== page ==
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Homemade Potato Chips

Feb
17

Who doesn’t love potato chips? I could sit down and eat an entire bag, any day of the week, which might explain why I rarely buy potato chips. They’re so enticing. And snackable. But then potato chips go so well with sandwiches, hamburgers, hot dogs, etc, so I buy some then I have to eat the whole bag. It’s a nightmare!


Just kidding. It’s wonderful!! I love potato chips. But, I don’t really need the whole bag, and you can make them at home in a decent portion for pennies compared to two or three dollars for a bag full of preservatives. They’re quick and easy to make, and you can season them however you like. And you can make a crazy amount of potato chips just from two large potatoes.
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Start with narrow-shaped potatoes–keeps you from having some humongous chips. Unless you want humongous chips, then go ahead. Preheat the oven to 400-degrees.
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Slice the potatoes very thinly, no more than 1/8 inch thick if you can.
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Add to a bowl along with a tablespoon of olive oil, salt, pepper, and/or whatever else suits how you want to season. Here, I’m making basic potato chips with about a teaspoon of salt, teaspoon of pepper, and teaspoon of parsley. That’s just a guide–use more or less salt to your preferences (or none at all).
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When I want spicy potato chips, I use some ground cayenne. You can even use sugar if you want some sweet and spicy potato chips. Garlic, herbs, the world is your potato chip. Morgan loves salt and vinegar chips, and you can get that flavor by adding a dash of vinegar to the tossing mixture.

Spray a large baking sheet with oil and place the potato chips in a single layer across the sheet.
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Baking time will depend on the thickness of your chips. If you’re like me and not perfect, some chips will be finished sooner than other chips. Baking time varies from 20 to 30 minutes. Check frequently after 20 minutes has passed and remove finished chips as they’re ready, allowing the rest more time. Finished chips should just barely be starting to brown.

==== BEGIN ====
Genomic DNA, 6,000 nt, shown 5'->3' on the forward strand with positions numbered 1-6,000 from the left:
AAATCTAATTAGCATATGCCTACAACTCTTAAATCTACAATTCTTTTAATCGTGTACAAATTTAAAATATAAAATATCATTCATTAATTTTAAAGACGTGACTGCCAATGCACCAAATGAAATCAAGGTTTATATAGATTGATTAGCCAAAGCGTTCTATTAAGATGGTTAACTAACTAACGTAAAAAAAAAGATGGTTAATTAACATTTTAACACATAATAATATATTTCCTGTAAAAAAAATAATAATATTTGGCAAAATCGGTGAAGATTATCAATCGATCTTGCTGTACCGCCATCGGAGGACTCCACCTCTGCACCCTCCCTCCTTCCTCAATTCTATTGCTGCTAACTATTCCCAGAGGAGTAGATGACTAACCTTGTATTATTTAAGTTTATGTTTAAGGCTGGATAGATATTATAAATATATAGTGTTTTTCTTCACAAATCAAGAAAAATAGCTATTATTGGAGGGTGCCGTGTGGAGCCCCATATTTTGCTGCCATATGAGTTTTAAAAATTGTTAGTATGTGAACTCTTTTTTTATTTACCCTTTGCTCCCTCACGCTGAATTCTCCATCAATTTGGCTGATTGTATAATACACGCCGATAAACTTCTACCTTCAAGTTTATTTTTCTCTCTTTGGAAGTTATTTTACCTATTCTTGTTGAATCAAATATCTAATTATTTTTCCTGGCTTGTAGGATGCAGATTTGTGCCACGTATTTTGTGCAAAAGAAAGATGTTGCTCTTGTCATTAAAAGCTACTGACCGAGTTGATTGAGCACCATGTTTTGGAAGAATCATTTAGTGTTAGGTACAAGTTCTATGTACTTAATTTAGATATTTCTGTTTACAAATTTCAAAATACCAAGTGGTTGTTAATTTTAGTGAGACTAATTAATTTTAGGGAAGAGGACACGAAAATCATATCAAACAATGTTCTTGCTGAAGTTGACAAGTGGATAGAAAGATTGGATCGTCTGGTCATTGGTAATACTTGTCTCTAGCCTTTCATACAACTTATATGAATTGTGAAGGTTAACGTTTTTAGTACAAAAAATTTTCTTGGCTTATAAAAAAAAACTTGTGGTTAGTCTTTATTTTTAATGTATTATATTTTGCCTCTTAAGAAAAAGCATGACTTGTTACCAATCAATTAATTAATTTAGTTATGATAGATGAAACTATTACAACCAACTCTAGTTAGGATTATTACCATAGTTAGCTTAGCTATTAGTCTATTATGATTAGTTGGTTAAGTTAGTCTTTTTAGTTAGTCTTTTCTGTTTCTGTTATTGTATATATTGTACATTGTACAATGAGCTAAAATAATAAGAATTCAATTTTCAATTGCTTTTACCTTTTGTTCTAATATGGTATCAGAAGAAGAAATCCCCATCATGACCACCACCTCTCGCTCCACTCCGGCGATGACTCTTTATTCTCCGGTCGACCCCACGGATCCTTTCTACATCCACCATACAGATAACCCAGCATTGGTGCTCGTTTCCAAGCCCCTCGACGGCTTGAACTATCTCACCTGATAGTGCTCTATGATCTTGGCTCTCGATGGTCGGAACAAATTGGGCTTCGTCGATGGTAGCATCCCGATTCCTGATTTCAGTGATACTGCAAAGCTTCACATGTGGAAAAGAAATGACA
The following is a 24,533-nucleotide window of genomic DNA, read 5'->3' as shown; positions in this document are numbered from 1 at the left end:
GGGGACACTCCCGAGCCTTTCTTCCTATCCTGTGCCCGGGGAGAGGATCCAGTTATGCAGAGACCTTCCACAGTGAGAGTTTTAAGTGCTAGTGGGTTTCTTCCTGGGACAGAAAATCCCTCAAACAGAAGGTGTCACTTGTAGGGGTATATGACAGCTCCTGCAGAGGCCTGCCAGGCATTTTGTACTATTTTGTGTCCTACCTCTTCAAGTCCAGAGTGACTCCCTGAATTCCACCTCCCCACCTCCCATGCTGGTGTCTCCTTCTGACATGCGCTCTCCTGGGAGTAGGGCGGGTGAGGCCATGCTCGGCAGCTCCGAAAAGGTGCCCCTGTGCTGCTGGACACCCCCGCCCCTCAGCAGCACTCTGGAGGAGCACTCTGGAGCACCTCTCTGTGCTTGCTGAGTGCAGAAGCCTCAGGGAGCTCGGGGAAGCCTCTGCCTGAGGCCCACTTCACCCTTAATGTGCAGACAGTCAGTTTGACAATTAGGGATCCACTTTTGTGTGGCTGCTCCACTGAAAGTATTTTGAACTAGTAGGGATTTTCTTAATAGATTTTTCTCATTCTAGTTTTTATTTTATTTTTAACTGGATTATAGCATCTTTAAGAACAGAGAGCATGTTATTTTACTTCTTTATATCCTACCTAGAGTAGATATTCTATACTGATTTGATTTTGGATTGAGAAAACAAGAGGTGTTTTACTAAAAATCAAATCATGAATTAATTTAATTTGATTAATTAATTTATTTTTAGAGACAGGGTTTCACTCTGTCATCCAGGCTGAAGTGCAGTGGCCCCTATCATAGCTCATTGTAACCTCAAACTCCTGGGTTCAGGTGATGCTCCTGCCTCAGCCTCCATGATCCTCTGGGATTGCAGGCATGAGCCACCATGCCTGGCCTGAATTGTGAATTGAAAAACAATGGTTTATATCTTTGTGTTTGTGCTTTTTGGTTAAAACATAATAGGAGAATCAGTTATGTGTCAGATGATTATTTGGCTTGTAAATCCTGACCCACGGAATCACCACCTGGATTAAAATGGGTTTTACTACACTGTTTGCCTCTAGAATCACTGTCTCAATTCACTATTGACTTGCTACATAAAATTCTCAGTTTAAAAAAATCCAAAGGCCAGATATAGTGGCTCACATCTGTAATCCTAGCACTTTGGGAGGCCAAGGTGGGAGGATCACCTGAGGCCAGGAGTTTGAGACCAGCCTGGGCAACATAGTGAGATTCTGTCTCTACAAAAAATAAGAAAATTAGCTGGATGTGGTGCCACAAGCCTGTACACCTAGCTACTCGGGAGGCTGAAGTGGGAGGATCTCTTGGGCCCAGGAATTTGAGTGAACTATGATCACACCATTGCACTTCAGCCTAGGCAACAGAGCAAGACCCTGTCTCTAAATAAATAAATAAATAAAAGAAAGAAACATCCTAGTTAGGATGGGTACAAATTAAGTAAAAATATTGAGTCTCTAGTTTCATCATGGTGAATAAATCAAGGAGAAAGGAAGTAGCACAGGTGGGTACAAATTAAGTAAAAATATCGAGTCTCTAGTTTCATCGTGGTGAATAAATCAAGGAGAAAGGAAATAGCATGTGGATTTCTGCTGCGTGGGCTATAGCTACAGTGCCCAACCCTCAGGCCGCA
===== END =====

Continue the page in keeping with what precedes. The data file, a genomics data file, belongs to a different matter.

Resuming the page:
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Drain on paper towels and let cool to crisp up.
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I suppose you could store the leftovers, but WHAT LEFTOVERS?

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Posted by Suzanne McMinn on February 17, 2014  

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Comments

7 Responses | RSS feed for comments on this post

  1. 2-17
    10:14
    am

    MMM chips! Suzanne, do you turn them at all whilst baking? Thanks for the post! Hope you guys are surviving your whacky winter weather alright.

  2. 2-17
    10:32
    am

    No, you don’t turn them while baking!

  3. 2-17
    11:24
    am

    Thinking of trying this with sweet potatoes to see how it works. Nice to have this recipe if you’re snowed in and are out of snacks since potatoes are a staple for most people.

  4. 2-17
    1:23
    pm

    If you ever have occasion to pick up a mandoline, it makes such short work of slicing the potato, even into 1/16th inch which makes for a really crisp chip. Also, a deep fryer (yes, I know, not as rustic) makes for a great final product. Just sayin’… Since findng and using these two appliances I agree that homemade chips without the cost and preservatives of store-bought is the way to go!

  5. 2-17
    6:37
    pm

    :happyflower:
    I love this post, as the above reader mentioned, I do have a mandoline that I picked up for just a few pennies on a clearance table. it is perfect for slicing potatoes. This would be a fun thing to do with the kids with on snow days. Thank you!

  6. 2-17
    10:37
    pm

    I’m with you Suzanne, I love potato chips also. I have made them, but you are right you really need to slice them thin. I looked for a slicer I could buy, but they are way too expensive for my pocket.
    Those look wonderful and tasty.

  7. 2-19
    4:17
    pm

    Hmm bacon pieces, ranch dressing mix, too bad I don’t have tomato powder. Do you have to use oil or could you coat them in a dressing like ranch?

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